The Hagstrom Report

Agriculture News As It Happens

Farm Bureau to sue EPA over Chesapeake Bay cleanup plan

UPDATE: The American Farm Bureau Federation and the Pennsylvania Farm Bureau filed their lawsuit against the Environmental Protection Agency’s Chesapeake Bay plan on January 10.

In a news release that day, the Farm Bureau said that it has three basic objections to the EPA’s total maximum daily load (TMDL) rule on nitrogen, phosphorus and sediment in the Chesapeake Bay watershed. It said the rule unlawfully "micromanages" state actions and the activities of farmers, homeowners and businesses within the six-state watershed. The Farm Bureau also contended that to establish the TMDL, EPA relied on inaccurate assumptions and on a scientific model that EPA itself admits was flawed. Finally, the Farm Bureau claimed that that the TMDL violates the Administrative Procedures Act's prohibition of "arbitrary and capricious" agency action.


ATLANTA — The American Farm Bureau Federation will file suit Monday to try to stop the Environmental Protection Agency from using the Clean Water Act to reduce the level of pollutants in the Chesapeake Bay.

In his annual address to the membership at Farm Bureau’s convention here, president Bob Stallman said the group would file suit in federal district court in Scranton, Pa. The suit addresses an EPA announcement that it would use total maximum daily load (TMDL) requirements to put the Chesapeake Bay on a “pollution diet” to restore clean water in the bay and the region’s streams, creeks and rivers.

“EPA likes to call the TMDL a ‘pollution diet,’ but this diet threatens to starve agriculture out of the entire 64,000 square-mile Chesapeake Bay watershed,” Stallman said. “This new approach will not end with the Bay. EPA has already revealed its plan to take similar action in other watersheds across the nation, including the Mississippi River watershed.”

EPA officials have said that the move was prompted by insufficient progress in restoring the bay, noting that the TMDL is required under federal law and responds to consent decrees in Virginia and D.C. dating back to the late 1990s.

“Today is an historic day for the decades-long effort to restore Chesapeake Bay," EPA Administrator Lisa Jackson said in the December 29 announcement. Most of the plans were developed by officials in the states that border the bay, she said.

The EPA regulation identifies reductions of nitrogen, phosphorus and sediment from Delaware, Maryland, New York, Pennsylvania, Virginia, West Virginia and the District of Columbia. The “pollution diet” calls for a 25 percent reduction in nitrogen, 24 percent reduction in phosphorus and 20 percent reduction in sediment. The TMDL — which sets Bay watershed limits of 185.9 million pounds of nitrogen, 12.5 million pounds of phosphorus and 6.45 billion pounds of sediment per year — is designed to make sure that all pollution control measures to fully restore the bay and its tidal rivers are in place by 2025, with at least 60 percent of the actions completed by 2017.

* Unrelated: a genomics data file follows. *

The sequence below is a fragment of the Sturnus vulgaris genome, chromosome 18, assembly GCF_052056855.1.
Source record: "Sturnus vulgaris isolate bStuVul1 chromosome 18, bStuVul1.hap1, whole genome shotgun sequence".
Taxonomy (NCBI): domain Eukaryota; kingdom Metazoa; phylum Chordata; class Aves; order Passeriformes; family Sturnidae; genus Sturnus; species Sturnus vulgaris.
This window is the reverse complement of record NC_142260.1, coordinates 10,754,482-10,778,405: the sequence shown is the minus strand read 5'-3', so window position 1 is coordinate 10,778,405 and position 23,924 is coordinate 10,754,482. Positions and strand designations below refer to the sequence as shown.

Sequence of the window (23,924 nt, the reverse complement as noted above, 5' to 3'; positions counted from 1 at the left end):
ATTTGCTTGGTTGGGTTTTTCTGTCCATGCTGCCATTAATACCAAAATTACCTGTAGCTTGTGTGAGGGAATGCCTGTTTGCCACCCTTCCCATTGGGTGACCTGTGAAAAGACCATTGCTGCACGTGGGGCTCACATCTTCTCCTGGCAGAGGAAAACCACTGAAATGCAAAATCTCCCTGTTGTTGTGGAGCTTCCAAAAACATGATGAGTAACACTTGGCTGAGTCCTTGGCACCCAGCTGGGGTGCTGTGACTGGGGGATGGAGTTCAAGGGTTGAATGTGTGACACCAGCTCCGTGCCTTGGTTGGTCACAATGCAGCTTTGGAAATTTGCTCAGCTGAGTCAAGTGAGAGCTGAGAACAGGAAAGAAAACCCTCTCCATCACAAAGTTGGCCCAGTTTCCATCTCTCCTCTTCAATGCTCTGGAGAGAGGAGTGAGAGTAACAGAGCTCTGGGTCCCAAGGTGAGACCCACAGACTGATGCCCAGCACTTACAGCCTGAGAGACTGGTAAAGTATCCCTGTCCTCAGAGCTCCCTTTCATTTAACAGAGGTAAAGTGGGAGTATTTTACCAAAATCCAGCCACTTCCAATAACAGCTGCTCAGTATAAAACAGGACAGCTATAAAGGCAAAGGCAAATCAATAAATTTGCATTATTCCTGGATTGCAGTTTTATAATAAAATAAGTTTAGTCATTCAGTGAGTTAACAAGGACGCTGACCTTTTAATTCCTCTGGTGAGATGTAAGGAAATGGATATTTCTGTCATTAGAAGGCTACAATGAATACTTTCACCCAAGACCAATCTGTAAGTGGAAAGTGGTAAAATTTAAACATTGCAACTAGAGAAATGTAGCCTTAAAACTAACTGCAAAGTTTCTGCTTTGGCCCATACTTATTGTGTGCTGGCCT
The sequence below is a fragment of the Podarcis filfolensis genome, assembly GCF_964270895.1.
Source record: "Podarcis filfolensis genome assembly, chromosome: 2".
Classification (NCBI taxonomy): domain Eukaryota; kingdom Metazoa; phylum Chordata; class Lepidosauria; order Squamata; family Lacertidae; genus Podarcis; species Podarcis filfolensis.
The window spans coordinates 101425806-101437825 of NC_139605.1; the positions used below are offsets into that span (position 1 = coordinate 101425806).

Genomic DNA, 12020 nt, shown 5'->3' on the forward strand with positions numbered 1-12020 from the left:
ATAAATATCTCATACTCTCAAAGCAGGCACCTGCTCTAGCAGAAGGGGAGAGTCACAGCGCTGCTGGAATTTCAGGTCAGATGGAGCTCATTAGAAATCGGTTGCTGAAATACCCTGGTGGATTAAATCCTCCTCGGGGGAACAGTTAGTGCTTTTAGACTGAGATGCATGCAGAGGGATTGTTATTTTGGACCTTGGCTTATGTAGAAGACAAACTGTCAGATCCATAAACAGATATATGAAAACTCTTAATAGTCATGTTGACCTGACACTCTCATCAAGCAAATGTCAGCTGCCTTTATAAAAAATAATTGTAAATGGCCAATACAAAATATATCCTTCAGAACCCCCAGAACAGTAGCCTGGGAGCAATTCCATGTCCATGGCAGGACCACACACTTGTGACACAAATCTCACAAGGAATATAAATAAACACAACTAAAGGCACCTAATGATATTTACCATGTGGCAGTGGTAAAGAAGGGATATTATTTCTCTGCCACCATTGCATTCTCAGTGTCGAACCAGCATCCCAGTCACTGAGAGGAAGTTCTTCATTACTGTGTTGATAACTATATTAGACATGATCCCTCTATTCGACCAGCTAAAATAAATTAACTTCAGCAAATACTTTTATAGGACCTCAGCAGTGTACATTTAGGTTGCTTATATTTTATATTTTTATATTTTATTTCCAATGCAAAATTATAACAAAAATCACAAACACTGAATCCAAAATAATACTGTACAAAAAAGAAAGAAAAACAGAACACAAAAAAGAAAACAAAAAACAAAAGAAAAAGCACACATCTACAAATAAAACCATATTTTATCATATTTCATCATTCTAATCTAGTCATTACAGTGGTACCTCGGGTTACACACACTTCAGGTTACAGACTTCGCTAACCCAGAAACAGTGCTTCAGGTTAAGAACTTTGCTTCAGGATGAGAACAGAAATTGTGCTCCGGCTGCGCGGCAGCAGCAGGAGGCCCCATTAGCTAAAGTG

“We will challenge the actions of judges, activists and regulators who use the courts and bureaucracy to hinder the progress and productivity of our farms and ranches,” Stallman said, noting also that a federal judge in San Francisco had ordered the entire seed crop of biotech sugar beets to be plowed under.

He also took on “food elitists” he said are trying to divide farmers into “good farmers and bad farmers,” depending on how they farm. The Farm Bureau is one of 23 groups to form the U.S. Farmers and Ranchers Alliance, he said, to conduct a public relations campaign to talk to consumers about the food production system.

Stallman also challenged delegates, who will meet Tuesday to vote on Farm Bureau policies, to give the group’s leaders clear guidance on areas to pursue in the next farm bill. “We need to make choices and establish priorities. Right now there are more questions than answers. What role should direct payments, revenue insurance and disaster provisions play in providing a basic economic safety net for America's farm and ranch families? What is the most effective and equitable way to use scarce government dollars?”

The Iowa Farm Bureau has proposed cutting the direct payments that crop farmers get whether prices are high or low, and using the money for crop insurance and other programs triggered by bad economic conditions. Southern farmers, who do not find the crop insurance program as useful, have said they want to keep the direct payments program.

At a news conference, Stallman said he believes the new Republican-dominated House of Representatives will make it easier “to keep bad legislation from being passed,” but said the divisions between the Republican-led House, the Democratic-led Senate and the Democratic Obama administration will make it harder “to change things we want changed.”